Cichlid fish from Lake Malawi in Africa (“African Cichlids”) often get very swollen in the belly. This is the infamous “Malawi Bloat”. But it should be noted that “bloat” is seen in Cichlids not from Lake Malawi.
Dropsy and Bloat
Dropsy and bloat are two conditions seen often in fish. Both mean a fish which is swollen up. The terms are sometimes used interchangeably and sometimes they have different meanings. I’ll use the following differential:
It is important to differentiate between dropsy and bloat. If one has dropsy go to this link:
Symptoms of Malawi Bloat
The initial symptoms of Malawi bloat are:
- The fish becomes listless and stops swimming
- The fish is not keen at feeding time
- If any food is taken in the mouth, it is spat back out again
These are the first symptoms of the diseases. What it indicates is that there is a blockage in the intestines causing food to back up.
As the diseases progress you may get:
- In advanced cases the belly swells and you get bloat
- In some cases the intestines protrude from the anus (“anal prolapse”).
Most of the time hobbyists don’t notice a problem until the belly starts to swell. Since the diseases will be very advanced at this point treatment becomes problematic. I’ve never successfully treated a fish with the intestines sticking out. But I have successfully treated fish with just a swollen belly.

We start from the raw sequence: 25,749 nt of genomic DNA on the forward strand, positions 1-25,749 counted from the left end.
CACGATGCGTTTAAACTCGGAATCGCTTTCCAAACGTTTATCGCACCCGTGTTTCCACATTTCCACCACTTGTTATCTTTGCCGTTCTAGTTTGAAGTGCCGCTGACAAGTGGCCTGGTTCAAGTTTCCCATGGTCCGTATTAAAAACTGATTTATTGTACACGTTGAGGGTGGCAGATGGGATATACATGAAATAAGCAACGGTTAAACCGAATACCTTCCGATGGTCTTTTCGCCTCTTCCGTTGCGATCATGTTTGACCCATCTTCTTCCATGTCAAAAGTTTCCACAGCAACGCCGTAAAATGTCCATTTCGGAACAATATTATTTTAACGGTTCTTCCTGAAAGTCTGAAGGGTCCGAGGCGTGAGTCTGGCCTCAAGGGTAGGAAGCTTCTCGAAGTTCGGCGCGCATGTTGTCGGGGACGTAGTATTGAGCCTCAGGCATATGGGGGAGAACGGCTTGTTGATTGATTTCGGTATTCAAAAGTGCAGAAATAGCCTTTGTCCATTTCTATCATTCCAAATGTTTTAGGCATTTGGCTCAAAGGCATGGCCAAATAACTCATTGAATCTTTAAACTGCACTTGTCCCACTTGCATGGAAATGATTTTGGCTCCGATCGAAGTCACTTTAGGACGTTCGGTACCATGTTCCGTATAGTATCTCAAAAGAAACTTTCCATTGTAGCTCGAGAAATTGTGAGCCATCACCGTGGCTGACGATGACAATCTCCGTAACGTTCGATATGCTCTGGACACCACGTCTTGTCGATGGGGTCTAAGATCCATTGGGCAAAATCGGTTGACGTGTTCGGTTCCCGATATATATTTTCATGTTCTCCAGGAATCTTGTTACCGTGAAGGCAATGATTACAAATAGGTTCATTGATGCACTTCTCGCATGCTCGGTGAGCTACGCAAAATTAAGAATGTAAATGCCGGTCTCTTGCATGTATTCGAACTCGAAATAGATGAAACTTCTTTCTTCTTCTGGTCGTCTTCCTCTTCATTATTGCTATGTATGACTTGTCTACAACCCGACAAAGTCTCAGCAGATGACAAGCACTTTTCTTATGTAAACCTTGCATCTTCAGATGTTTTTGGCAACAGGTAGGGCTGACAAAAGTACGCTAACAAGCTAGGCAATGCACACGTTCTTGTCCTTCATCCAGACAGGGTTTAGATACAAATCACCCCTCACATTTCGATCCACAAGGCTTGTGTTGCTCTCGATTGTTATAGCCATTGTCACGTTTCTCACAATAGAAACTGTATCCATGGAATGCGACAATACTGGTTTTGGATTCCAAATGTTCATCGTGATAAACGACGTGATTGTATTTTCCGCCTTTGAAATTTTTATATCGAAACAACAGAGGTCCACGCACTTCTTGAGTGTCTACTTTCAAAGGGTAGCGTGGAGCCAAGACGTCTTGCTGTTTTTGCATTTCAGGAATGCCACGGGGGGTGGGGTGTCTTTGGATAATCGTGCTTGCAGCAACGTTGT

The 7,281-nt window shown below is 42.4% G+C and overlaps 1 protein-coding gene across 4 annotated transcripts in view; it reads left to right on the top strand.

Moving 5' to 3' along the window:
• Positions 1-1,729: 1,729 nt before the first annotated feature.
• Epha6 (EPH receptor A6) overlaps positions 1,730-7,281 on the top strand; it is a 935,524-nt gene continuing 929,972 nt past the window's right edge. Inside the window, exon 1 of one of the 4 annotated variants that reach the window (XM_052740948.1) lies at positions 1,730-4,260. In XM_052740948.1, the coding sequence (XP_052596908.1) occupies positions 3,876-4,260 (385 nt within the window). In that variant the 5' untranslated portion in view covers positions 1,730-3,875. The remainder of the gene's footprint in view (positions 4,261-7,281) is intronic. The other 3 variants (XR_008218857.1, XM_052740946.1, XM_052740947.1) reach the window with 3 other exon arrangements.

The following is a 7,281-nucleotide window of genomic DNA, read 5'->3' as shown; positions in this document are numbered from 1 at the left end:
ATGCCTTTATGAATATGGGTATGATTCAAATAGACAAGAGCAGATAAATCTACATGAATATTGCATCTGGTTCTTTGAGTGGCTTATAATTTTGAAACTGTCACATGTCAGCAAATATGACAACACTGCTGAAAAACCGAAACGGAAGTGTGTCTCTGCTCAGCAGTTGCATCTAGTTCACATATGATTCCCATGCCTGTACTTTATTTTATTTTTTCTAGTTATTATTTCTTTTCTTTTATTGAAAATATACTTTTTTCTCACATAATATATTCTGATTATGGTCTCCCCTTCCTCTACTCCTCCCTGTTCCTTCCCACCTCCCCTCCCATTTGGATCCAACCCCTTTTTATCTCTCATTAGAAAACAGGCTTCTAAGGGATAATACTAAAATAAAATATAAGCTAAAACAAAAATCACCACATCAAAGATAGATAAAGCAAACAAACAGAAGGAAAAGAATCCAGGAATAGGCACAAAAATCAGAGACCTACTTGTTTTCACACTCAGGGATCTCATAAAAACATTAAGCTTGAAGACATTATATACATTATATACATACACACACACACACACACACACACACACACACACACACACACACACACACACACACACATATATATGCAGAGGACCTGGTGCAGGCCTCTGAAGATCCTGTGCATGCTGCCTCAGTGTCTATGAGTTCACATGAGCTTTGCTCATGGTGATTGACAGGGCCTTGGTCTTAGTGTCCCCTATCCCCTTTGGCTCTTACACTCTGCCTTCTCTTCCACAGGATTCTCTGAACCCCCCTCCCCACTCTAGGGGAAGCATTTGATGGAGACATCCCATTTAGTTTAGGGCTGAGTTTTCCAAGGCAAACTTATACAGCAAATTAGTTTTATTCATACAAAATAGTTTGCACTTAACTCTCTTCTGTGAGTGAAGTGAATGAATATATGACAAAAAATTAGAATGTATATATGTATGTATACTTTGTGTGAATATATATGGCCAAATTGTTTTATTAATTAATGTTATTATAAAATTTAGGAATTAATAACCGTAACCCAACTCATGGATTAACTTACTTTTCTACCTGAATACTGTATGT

This is not just a little “constipation”. The intestines are typically quite blocked. This blockage is normally caused by the lining of the intestines becoming invaded and swelling. When the lining swells it presses inward and can block the intestine. If one cuts the fish open the infection will often (but NOT ALWAYS) be clearly visible as yellowish white sacks in the gut and surrounding the gut and the “stomach” (fish really only have a gut and no “stomach” per se).
Causes of Bloat
Most African cichlids with “Malawi Bloat” have a diet high in easily digestible carbohydrates. Necropsies on dead fish with bloat show the following incidence:
- 70% have intestinal bacterial infections (treat with antibiotics and metronidazole)
- 40% have “hexamita” (treat with metronidazole and Epsom salts)
- 10% have capillaria (treat with Fenbendazole) (note this is much more common in cichlids which are NOT from Africa)